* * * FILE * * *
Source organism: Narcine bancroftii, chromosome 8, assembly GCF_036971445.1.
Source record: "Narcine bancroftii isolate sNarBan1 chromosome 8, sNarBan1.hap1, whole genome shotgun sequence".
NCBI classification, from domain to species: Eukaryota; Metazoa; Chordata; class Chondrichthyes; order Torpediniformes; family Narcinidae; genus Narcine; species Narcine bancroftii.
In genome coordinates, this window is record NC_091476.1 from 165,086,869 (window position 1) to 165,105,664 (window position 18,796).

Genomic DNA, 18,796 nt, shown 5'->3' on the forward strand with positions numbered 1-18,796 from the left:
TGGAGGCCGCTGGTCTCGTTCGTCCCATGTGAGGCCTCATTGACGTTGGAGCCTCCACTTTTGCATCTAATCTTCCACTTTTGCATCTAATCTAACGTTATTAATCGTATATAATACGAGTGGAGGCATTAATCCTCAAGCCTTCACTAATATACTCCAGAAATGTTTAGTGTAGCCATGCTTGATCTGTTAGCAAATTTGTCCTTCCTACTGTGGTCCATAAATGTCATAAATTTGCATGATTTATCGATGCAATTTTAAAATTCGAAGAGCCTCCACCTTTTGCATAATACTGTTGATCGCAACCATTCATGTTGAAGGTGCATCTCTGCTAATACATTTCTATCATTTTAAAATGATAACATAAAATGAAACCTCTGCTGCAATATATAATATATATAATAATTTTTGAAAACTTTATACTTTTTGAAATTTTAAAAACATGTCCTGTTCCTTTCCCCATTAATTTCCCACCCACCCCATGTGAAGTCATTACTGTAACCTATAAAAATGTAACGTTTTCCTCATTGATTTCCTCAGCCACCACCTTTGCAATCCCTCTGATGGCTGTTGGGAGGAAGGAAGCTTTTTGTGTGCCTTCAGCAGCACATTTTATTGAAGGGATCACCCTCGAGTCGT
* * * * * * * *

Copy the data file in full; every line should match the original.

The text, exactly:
Source organism: Narcine bancroftii, chromosome 8, assembly GCF_036971445.1.
Source record: "Narcine bancroftii isolate sNarBan1 chromosome 8, sNarBan1.hap1, whole genome shotgun sequence".
NCBI classification, from domain to species: Eukaryota; Metazoa; Chordata; class Chondrichthyes; order Torpediniformes; family Narcinidae; genus Narcine; species Narcine bancroftii.
In genome coordinates, this window is record NC_091476.1 from 165,086,869 (window position 1) to 165,105,664 (window position 18,796).

Genomic DNA, 18,796 nt, shown 5'->3' on the forward strand with positions numbered 1-18,796 from the left:
TGGAGGCCGCTGGTCTCGTTCGTCCCATGTGAGGCCTCATTGACGTTGGAGCCTCCACTTTTGCATCTAATCTTCCACTTTTGCATCTAATCTAACGTTATTAATCGTATATAATACGAGTGGAGGCATTAATCCTCAAGCCTTCACTAATATACTCCAGAAATGTTTAGTGTAGCCATGCTTGATCTGTTAGCAAATTTGTCCTTCCTACTGTGGTCCATAAATGTCATAAATTTGCATGATTTATCGATGCAATTTTAAAATTCGAAGAGCCTCCACCTTTTGCATAATACTGTTGATCGCAACCATTCATGTTGAAGGTGCATCTCTGCTAATACATTTCTATCATTTTAAAATGATAACATAAAATGAAACCTCTGCTGCAATATATAATATATATAATAATTTTTGAAAACTTTATACTTTTTGAAATTTTAAAAACATGTCCTGTTCCTTTCCCCATTAATTTCCCACCCACCCCATGTGAAGTCATTACTGTAACCTATAAAAATGTAACGTTTTCCTCATTGATTTCCTCAGCCACCACCTTTGCAATCCCTCTGATGGCTGTTGGGAGGAAGGAAGCTTTTTGTGTGCCTTCAGCAGCACATTTTATTGAAGGGATCACCCTCGAGTCGT